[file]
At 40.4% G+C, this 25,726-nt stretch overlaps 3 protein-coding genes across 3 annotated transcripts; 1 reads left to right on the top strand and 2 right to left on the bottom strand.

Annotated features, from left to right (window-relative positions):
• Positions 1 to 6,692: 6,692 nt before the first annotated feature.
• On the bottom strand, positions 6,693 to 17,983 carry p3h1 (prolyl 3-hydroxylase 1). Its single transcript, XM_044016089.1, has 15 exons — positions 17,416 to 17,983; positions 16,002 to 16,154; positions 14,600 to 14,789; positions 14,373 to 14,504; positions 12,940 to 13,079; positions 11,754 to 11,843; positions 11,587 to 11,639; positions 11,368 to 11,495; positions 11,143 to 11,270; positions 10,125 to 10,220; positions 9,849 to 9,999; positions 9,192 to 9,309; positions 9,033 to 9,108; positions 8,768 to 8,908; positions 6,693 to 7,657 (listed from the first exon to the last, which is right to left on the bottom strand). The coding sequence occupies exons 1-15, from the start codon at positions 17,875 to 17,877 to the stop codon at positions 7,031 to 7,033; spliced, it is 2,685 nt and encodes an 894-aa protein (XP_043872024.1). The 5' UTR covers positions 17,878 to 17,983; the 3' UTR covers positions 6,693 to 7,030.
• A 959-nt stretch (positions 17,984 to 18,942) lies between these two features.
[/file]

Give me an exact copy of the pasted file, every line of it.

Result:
At 40.4% G+C, this 25,726-nt stretch overlaps 3 protein-coding genes across 3 annotated transcripts; 1 reads left to right on the top strand and 2 right to left on the bottom strand.

Annotated features, from left to right (window-relative positions):
• Positions 1 to 6,692: 6,692 nt before the first annotated feature.
• On the bottom strand, positions 6,693 to 17,983 carry p3h1 (prolyl 3-hydroxylase 1). Its single transcript, XM_044016089.1, has 15 exons — positions 17,416 to 17,983; positions 16,002 to 16,154; positions 14,600 to 14,789; positions 14,373 to 14,504; positions 12,940 to 13,079; positions 11,754 to 11,843; positions 11,587 to 11,639; positions 11,368 to 11,495; positions 11,143 to 11,270; positions 10,125 to 10,220; positions 9,849 to 9,999; positions 9,192 to 9,309; positions 9,033 to 9,108; positions 8,768 to 8,908; positions 6,693 to 7,657 (listed from the first exon to the last, which is right to left on the bottom strand). The coding sequence occupies exons 1-15, from the start codon at positions 17,875 to 17,877 to the stop codon at positions 7,031 to 7,033; spliced, it is 2,685 nt and encodes an 894-aa protein (XP_043872024.1). The 5' UTR covers positions 17,878 to 17,983; the 3' UTR covers positions 6,693 to 7,030.
• A 959-nt stretch (positions 17,984 to 18,942) lies between these two features.